579 characters for a Facebook link?

Remember when a short URL was worth a battle and millions of dollars?

My wife sent me a Facebook link that contained 579 characters, more than 500 of them nothing but hex garbage.

What is their purpose? I assume they’re strings of pointers strung together strongly, but why do they have to be so ling, I mean long? Much shorter strings could uniquely identify individual posts.

Can you put a 579 character link into Twitter? If not, is that the point?

Presumably they’re all the tracking crap that FB uses to earn their crust.

Which aren’t necessarily designed for maximum brevity, more for ease of integrating all the dozens of different ad clients of FB who are all eagerly watching to see where on the internet that link appears again and who clicks on it from where.

A link coming from a Google search of the 'net at large isn’t much better.

I just entered a Google image search for [samoyed]. 7 characters of ask. The url of the search results page was 353 characters.

Stripping all the tracking crap out, the minimum link to display the exact same samoyed image search results is 49 characters. The other 300 plus are BS that supports Google’s income but not my ability to see the dog pix.

I clicked one of the first dog pix and the url to show that pic was 416 characters. etc.

Likewise the link that results from a product search on Amazon.

From Amazon’s home page I just searched for [cat food] and clicked the first non-sponsored product on the results page. The url was 139 characters long. Only 37 of them are needed to retrieve the same product page; all the rest is tracking.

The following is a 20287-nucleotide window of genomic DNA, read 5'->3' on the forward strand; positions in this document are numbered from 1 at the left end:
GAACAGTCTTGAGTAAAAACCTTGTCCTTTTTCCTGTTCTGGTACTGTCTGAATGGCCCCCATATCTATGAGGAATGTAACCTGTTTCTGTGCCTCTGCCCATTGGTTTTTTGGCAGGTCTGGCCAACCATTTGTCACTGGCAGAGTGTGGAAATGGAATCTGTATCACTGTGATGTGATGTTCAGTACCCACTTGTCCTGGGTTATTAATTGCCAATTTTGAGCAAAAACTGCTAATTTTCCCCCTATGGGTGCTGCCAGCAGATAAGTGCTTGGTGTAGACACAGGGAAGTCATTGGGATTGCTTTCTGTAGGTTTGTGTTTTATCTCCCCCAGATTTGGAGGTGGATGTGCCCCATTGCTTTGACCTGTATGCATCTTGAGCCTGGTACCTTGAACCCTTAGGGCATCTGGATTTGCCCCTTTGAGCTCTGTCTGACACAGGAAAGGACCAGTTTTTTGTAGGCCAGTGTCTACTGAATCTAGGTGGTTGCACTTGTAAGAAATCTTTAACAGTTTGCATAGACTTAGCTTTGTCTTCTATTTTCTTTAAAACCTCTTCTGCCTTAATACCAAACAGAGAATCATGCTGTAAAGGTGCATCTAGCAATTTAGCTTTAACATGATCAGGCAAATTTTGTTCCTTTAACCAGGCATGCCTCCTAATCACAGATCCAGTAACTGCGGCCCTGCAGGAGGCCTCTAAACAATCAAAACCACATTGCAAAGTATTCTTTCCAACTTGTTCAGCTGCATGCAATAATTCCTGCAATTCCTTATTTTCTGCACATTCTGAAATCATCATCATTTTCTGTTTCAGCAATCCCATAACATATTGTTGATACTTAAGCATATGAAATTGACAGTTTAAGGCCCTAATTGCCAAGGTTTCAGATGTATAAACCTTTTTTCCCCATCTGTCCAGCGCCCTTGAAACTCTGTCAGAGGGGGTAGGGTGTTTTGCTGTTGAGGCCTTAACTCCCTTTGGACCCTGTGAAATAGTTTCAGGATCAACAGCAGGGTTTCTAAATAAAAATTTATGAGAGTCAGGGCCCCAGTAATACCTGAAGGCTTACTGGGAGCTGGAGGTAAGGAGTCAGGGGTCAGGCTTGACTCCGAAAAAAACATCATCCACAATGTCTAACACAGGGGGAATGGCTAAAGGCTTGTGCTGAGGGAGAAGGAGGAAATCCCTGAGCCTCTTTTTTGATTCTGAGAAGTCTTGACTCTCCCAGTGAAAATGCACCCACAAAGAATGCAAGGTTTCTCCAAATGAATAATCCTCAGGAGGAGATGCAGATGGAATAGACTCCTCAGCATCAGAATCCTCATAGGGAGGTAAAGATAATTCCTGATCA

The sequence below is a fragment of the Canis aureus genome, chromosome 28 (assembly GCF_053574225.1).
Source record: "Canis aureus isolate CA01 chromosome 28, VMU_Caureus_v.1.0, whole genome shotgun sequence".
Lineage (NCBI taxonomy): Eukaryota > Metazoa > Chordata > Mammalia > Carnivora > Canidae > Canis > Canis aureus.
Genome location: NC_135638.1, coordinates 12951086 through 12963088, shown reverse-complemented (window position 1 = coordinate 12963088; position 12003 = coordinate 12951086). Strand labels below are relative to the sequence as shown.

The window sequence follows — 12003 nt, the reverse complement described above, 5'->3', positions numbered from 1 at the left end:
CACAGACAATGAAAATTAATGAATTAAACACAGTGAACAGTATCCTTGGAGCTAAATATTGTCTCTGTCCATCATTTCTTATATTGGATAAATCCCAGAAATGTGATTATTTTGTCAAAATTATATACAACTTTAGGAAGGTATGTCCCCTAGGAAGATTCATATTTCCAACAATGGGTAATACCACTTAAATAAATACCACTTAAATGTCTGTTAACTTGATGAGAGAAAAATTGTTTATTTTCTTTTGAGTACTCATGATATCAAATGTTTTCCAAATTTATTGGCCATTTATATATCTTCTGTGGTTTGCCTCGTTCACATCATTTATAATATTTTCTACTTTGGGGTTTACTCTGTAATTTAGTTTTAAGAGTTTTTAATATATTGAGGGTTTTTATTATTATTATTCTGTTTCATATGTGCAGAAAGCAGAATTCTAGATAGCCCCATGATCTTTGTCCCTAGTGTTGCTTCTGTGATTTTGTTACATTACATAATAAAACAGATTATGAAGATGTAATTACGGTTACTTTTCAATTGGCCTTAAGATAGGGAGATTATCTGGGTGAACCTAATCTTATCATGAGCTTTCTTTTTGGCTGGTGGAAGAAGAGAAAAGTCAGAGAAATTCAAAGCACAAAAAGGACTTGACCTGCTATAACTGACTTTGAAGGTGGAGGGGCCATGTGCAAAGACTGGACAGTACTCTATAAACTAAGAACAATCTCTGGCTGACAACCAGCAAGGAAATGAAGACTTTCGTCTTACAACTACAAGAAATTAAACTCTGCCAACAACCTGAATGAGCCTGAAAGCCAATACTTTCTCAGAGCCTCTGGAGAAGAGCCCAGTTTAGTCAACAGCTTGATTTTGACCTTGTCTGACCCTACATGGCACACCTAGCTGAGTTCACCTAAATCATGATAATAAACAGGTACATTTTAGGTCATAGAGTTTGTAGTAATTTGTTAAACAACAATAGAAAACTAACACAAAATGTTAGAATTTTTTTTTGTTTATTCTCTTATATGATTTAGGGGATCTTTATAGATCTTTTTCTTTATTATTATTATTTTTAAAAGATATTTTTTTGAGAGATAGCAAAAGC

(in case anyone wondered, no I don’t have pets. Livestock is for eating, not pampering. That was just the first innocuous topic that popped into my head)

Two different things; the first is a domain name, like “Shortdomain .com” or something. The second is the actual URL used to connect to the web server along with whatever information is passed to it.

The actual URL must encode something in all that gobbledygook- probably some sort of information about your computer or circumstances that the URL was launched under.

The domain name is merely English for an IP address that is no more than 12 numbers long. I wasn’t even considering it as part of the post com hex.

If the extra 500 characters are tracking code of some sort, then I guess that raises the next level question: if somebody else had generated that link would it be different than my wife’s? Or is much of it simply ignored when a different user posts it?